Impala are common prey for the cheetah. Photo Credit: Scotch Macaskill

This magnificent hunting design makes the cheetah a deadly hunter, but life is often difficult for these creatures. In exchange for raw speed, the cheetah possesses a fairly fragile body. In a highly competitive ecosystem abounding with larger, more powerfully built predators, the cheetah faces very tough opposition. A cheetah can do little to defend its kill from predators such as lions or leopards, and so must surrender its food to the larger animals. Battling the challengers is a suicidal move, as the cheetah cannot afford to suffer heavy injuries; an injured cheetah is unable to chase down its usual prey and often dies from starvation. Since cheetahs are often driven away from their kills, they must eat as quickly as possible once they successfully hunt an animal. Indeed, cheetahs must hunt more often than other big cats in order to attain the nutrition they need, and this results in the loss of more energy.[10] The stress of this lifestyle adds up over time, resulting in a shortened lifespan which averages out at 4 or 5 years in the wild (in places where cheetahs do not encounter as much stress, such as zoos, their lifespans can reach up to 15 years).[11]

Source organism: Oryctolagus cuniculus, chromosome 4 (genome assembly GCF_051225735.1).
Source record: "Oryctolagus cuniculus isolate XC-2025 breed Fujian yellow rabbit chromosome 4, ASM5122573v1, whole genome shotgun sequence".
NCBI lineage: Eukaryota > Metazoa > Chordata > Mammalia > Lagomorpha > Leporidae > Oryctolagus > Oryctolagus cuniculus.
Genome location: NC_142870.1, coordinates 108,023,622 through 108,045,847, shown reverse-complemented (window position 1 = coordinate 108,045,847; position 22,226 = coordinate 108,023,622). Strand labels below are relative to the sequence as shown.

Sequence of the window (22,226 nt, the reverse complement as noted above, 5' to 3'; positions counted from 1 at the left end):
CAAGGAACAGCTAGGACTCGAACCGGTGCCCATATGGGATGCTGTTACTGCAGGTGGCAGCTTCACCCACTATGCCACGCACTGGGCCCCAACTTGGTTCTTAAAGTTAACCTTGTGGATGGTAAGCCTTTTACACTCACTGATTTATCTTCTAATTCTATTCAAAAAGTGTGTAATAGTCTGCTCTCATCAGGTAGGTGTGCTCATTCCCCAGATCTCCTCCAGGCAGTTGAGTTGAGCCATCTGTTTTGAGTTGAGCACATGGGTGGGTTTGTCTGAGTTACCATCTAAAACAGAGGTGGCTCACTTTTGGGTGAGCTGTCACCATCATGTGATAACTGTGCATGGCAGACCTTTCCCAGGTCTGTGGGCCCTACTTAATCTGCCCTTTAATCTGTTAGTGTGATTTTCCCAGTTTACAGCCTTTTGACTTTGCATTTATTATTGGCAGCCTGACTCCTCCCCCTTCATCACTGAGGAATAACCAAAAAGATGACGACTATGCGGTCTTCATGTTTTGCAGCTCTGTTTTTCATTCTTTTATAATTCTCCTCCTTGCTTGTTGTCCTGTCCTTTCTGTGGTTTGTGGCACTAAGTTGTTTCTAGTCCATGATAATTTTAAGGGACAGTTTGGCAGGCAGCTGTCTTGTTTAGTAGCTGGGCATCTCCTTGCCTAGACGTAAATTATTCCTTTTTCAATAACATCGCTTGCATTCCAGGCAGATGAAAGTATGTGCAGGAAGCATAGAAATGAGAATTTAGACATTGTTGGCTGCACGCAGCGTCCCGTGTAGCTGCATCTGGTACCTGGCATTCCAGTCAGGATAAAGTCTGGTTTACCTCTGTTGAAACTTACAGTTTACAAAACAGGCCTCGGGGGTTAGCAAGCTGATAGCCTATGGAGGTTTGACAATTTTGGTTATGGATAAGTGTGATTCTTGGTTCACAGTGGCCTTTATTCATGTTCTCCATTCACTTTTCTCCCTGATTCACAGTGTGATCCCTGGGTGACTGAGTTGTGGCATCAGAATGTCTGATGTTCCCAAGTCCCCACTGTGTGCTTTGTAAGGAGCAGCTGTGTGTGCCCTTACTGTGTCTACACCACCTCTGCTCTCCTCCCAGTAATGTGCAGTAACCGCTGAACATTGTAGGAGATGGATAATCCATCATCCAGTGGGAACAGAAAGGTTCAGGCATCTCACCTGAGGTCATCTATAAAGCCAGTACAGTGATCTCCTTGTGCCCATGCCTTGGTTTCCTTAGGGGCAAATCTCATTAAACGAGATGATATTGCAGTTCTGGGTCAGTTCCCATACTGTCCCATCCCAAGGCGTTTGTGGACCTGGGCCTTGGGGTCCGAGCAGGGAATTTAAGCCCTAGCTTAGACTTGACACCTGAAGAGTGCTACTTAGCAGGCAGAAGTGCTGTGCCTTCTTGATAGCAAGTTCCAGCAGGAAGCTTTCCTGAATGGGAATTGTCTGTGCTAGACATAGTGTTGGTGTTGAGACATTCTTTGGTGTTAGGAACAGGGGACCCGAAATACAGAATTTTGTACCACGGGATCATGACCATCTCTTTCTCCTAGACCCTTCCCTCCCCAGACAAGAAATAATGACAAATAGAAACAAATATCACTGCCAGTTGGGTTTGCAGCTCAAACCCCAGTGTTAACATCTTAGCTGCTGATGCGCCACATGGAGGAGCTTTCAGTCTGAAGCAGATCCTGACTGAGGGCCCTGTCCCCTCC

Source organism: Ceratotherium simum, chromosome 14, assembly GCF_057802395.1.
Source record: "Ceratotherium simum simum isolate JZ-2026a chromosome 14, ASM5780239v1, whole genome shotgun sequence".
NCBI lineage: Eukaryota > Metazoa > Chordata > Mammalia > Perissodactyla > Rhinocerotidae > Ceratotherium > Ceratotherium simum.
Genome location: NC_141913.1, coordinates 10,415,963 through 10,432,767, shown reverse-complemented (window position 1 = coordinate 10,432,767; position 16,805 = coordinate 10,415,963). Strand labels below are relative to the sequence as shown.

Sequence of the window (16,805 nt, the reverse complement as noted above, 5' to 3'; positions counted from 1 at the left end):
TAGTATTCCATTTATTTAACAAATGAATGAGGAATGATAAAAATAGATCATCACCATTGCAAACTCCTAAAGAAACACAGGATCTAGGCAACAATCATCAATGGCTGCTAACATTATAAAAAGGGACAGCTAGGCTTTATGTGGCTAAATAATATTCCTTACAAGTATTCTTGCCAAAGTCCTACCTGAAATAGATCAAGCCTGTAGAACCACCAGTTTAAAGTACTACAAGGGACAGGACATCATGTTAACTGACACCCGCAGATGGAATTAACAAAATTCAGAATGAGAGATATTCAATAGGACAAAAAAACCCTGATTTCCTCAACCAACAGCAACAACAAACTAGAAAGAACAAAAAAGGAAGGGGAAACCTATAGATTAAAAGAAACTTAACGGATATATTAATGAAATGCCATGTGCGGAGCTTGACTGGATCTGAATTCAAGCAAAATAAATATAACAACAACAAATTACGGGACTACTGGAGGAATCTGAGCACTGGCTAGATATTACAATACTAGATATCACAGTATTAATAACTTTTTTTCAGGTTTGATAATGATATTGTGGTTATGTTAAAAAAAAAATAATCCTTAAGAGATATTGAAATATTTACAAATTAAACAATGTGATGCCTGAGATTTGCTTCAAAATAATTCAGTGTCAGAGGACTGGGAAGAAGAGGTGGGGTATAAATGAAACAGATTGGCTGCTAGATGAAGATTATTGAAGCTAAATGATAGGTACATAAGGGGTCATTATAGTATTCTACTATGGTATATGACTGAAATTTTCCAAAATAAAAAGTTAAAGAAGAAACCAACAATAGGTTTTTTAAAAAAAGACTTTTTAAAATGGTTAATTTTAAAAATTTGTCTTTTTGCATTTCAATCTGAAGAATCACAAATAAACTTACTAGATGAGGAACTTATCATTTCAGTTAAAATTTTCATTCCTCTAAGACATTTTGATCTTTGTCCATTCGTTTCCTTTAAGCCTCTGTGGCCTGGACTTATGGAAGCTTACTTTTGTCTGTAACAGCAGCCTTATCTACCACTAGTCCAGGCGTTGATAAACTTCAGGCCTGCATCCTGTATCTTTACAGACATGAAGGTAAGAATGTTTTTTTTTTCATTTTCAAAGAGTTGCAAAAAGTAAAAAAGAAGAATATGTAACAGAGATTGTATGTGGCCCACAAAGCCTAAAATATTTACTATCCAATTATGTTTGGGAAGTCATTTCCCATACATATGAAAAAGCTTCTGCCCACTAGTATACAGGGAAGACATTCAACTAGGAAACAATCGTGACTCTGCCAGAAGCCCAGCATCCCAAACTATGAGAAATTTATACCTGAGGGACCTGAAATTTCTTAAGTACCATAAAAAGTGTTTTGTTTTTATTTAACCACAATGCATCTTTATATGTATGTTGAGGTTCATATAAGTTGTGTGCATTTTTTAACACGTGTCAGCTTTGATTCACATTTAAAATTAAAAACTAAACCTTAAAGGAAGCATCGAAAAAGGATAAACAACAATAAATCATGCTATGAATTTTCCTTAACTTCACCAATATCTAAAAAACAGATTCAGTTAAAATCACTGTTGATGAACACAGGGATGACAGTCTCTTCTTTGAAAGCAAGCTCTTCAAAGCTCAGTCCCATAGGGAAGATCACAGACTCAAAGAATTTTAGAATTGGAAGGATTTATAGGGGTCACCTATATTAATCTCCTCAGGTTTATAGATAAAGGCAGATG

It is not unusual for lions to steal kills from cheetahs. Photo Credit: Scotch Macaskill

There is no cheetah mating season. Instead, the cats breed throughout the year.[12] Though they are mainly solitary and peaceable animals, males sometimes fight over females and have even been known to kill each other.[13] A victorious male eventually appears, and the new pair mate. After a gestation period lasting around 95 days, the female cheetah gives birth to anywhere from one to six cubs, though the average litter consists of four or five cubs. The cubs are entirely helpless and open their eyes for the first time around seven to ten days after birth. At the age of five weeks, the young cheetahs begin to show an interest in meat, though they are not actually weaned until they are about 3.5 months old. During this time, the cubs are extremely vulnerable. In fact, many cheetah cubs are killed by predators such as hyenas, leopards, and lions. The survivors remain with their mother for 18 months or so before they become independent and leave to begin solitary lives.[14]